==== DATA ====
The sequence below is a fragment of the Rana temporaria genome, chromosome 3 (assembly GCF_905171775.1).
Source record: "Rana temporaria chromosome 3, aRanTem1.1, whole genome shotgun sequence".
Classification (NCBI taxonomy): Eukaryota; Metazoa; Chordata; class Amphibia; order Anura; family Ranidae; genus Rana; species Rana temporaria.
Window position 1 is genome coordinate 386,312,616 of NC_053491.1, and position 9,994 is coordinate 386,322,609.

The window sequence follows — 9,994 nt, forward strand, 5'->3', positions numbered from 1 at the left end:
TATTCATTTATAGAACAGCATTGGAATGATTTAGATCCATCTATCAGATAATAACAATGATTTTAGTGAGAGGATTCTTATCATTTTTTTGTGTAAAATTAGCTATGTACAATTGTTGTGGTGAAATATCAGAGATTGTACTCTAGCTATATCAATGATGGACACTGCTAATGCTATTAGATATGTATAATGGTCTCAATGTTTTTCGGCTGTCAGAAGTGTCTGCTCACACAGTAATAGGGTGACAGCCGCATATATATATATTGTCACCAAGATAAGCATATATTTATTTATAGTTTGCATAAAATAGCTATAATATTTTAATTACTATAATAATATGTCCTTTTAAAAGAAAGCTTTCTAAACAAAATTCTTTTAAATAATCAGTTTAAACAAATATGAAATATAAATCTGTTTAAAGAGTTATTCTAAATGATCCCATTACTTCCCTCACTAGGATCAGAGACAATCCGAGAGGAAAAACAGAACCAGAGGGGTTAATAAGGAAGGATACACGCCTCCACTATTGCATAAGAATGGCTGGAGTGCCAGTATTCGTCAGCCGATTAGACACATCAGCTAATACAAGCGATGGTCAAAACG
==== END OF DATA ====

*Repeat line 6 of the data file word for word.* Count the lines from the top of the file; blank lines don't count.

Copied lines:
TATTCATTTATAGAACAGCATTGGAATGATTTAGATCCATCTATCAGATAATAACAATGATTTTAGTGAGAGGATTCTTATCATTTTTTTGTGTAAAATTAGCTATGTACAATTGTTGTGGTGAAATATCAGAGATTGTACTCTAGCTATATCAATGATGGACACTGCTAATGCTATTAGATATGTATAATGGTCTCAATGTTTTTCGGCTGTCAGAAGTGTCTGCTCACACAGTAATAGGGTGACAGCCGCATATATATATATTGTCACCAAGATAAGCATATATTTATTTATAGTTTGCATAAAATAGCTATAATATTTTAATTACTATAATAATATGTCCTTTTAAAAGAAAGCTTTCTAAACAAAATTCTTTTAAATAATCAGTTTAAACAAATATGAAATATAAATCTGTTTAAAGAGTTATTCTAAATGATCCCATTACTTCCCTCACTAGGATCAGAGACAATCCGAGAGGAAAAACAGAACCAGAGGGGTTAATAAGGAAGGATACACGCCTCCACTATTGCATAAGAATGGCTGGAGTGCCAGTATTCGTCAGCCGATTAGACACATCAGCTAATACAAGCGATGGTCAAAACG